The whites have not yet become as weather-wise, between the tropics, as the negroes; and both fall short of the foresight which might be attained, and which was actually possessed by the original inhabitants of these countries. A negro cannot, like them, predict a storm twelve days beforehand; but he is generally aware of its approach some hours sooner than his master. It depends upon the terms he happens to be on with the whites, whether or not he gives them the advantage of his observations.
Old Mark sent his daughter Becky to Mr. Bruce's house to deliver his opinion on the subject; but all were prepared. No such friendly warning was given to the Mitchelsons, who, overcome with the heat, were, from the eldest to the youngest, lying on couches, too languid to lift up their beads or think of what might be passing out of doors. Cassius, meanwhile, was leaning over the gate of his provision-ground watching the moon as she rose, crimson as blood, behind his little plantain grove. Every star looked crimson too, and had its halo like the moon. It was as if a bloody steam had gone up from the earth. Not a breath of air could yet be felt; yet here and there a cedar, taller than the rest, stooped and shivered; and the clouds, now rushing, now poised motionless, indicated a capricious commotion in the upper air. Cassius was watching with much interest these signs of an approaching tempest, when he felt himself pulled by the jacket.
“May I stay with you?” asked poor Hester. “My master and mistress dare not keep at home because our roof is almost off already, and they think the wind will carry it quite away tonight.”
“Where are they gone?”
“To find somebody to take them in; but they say there will be no room tbr me.”
“Stay with me then; but nobody will be safe under a roof to-night, I think.”
“Where shall we stay then?”
“Here, unless God calls us away. Many may be called before morning.”
The little girl stood trembling, afraid of she scarcely knew what, till a tremendous clap of thunder burst near, and then she clung to Cassius, and hid her face. In a few moments the gong was heard, sounding in the hurried irregular manner which betokens an alarm.
“Aha!” cried Cassius. “The white man's house shakes and he is afraid.”
“What does he call us for?” said the terrified child. “We can do him no good.”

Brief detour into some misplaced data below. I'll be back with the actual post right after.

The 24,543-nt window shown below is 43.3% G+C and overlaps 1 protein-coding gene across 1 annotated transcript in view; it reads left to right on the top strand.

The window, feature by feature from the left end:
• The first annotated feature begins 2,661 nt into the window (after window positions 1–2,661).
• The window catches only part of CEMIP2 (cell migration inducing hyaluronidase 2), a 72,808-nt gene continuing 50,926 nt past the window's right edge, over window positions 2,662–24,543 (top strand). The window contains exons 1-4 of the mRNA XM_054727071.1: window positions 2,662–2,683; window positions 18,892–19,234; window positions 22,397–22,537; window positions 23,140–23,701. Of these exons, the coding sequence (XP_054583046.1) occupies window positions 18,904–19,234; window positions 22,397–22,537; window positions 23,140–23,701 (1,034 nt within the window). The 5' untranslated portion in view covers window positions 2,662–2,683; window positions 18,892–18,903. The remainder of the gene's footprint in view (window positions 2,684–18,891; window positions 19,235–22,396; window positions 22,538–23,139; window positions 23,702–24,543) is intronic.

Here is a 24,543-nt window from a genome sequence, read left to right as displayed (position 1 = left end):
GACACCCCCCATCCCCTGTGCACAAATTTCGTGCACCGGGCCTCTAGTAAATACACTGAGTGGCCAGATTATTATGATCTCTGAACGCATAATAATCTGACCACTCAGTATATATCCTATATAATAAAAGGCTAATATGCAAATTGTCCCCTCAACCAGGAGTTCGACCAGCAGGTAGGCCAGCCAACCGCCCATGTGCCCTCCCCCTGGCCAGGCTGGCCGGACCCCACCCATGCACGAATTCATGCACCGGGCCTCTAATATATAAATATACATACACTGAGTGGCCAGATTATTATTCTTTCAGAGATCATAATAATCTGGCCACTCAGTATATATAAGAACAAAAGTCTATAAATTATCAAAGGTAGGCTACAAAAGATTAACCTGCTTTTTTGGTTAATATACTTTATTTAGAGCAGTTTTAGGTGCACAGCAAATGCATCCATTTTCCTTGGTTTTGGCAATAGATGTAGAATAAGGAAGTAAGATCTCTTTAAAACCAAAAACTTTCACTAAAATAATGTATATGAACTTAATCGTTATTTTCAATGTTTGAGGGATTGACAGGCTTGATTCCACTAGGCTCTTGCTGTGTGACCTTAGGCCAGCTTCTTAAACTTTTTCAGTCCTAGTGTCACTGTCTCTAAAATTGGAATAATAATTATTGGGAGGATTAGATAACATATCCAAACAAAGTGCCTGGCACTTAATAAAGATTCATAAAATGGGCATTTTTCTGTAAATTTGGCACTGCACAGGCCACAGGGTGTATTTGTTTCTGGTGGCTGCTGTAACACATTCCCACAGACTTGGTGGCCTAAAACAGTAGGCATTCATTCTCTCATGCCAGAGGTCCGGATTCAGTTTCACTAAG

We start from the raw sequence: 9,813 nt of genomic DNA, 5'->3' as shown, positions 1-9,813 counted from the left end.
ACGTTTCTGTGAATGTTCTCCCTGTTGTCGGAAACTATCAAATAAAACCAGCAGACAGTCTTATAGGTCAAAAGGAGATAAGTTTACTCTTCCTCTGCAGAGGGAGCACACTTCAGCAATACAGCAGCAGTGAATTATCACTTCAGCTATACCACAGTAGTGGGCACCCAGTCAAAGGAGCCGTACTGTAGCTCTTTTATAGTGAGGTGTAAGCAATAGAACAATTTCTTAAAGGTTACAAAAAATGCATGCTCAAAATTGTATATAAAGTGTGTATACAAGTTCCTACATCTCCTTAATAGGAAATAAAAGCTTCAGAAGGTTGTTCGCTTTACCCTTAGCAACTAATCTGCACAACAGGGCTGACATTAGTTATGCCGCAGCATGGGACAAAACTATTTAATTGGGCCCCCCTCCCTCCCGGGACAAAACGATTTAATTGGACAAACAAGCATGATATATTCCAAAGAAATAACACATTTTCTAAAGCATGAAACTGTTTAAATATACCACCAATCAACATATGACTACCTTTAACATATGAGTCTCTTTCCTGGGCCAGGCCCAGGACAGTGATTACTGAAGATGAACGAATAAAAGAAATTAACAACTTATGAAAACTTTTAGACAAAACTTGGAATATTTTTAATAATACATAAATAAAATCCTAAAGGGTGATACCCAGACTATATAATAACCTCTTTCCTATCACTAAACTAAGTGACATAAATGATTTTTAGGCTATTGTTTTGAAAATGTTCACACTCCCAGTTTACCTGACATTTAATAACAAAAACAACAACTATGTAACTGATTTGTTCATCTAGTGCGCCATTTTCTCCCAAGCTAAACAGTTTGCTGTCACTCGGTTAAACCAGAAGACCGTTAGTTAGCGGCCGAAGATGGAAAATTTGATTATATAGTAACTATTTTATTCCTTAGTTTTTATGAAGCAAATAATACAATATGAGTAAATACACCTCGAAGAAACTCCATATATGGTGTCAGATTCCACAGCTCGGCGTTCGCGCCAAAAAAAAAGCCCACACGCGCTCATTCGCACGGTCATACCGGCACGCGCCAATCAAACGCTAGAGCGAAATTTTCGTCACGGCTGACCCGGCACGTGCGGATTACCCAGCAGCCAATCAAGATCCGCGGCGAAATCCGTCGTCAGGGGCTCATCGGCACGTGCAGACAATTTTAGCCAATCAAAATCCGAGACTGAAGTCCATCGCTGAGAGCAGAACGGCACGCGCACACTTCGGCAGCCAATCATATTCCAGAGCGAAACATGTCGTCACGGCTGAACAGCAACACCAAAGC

“No; but his house is stronger than ours; and if his shakes, ours may tumble down, and then he would lose his slaves and their houses too. So let us go into the field where we are called, and then we shall see how pale white men can look.”
All the way as they went, Hester held one hand before her eyes, for the lightning flashes came thick and fast. Still there was neither wind nor rain; but the roar of the distant sea rose louder in the intervals of the thunder.
Cassius suddenly stopt short, and pulled the little girl's hand from before her face, crying, “Look, look, there is a sight!”
Hester shrieked when she saw a whole field of sugar-canes whirled in the air. Before they had time to fall, the loftiest trees of the forest were carried up in like manner. The mill disappeared, a hundred huts were levelled; there was a stunning roar, a rumbling beneath, a rushing above. The hurricane was upon them in all its fury.
Cassius clasped the child round the waist, and carried rather than led her at his utmost speed beyond the verge of the groves, lest they also should be borne down and crush all beneath them. When he had arrived with his charge in the field whither the gong had summoned him, slaves were arriving from all parts of the plantation to seek safety in an open place. Their black forms flitting in the mixed light,—now in the glare of the lightning, and now in the rapid gleams which the full moon cast as the clouds were swept away tbr a moment, might have seemed to a stranger like imps of the storm, collecting to give tidings of its ravages. Like such imps they spoke and acted.
“The mill is down!” cried one.
“No crop next year, for the canes are blown away!” shouted another.
“The hills are bare as a rock,—no coffee, no spice, no cotton! Hurra!”
“But our huts are gone: our plantation-grounds are buried,” cried the wailing voice of a woman.
“Hurra! for tim white man's are gone too!” answered many mingled tones. Just then a burst of moonlight showed to each the exulting countenances of the rest, and there went up a shout louder than the thunder,— “Hurra! hurra! how ugly is the land!”
The sound was hushed, and the warring lights were quenched for a time by the deluge which poured down from tbe clouds. The slaves crouched together in the middle of the field, supporting one another as well as they could against the fury of the gusts which still blew, and of the tropical rains. An inquiry now went round,—where was Homer? It was his duty to be in the field as soon as the gong had sounded, but no one had seen him. There was a stem hope in every heart that his roof had fallen in and buried him and his whip together. It was not so, however.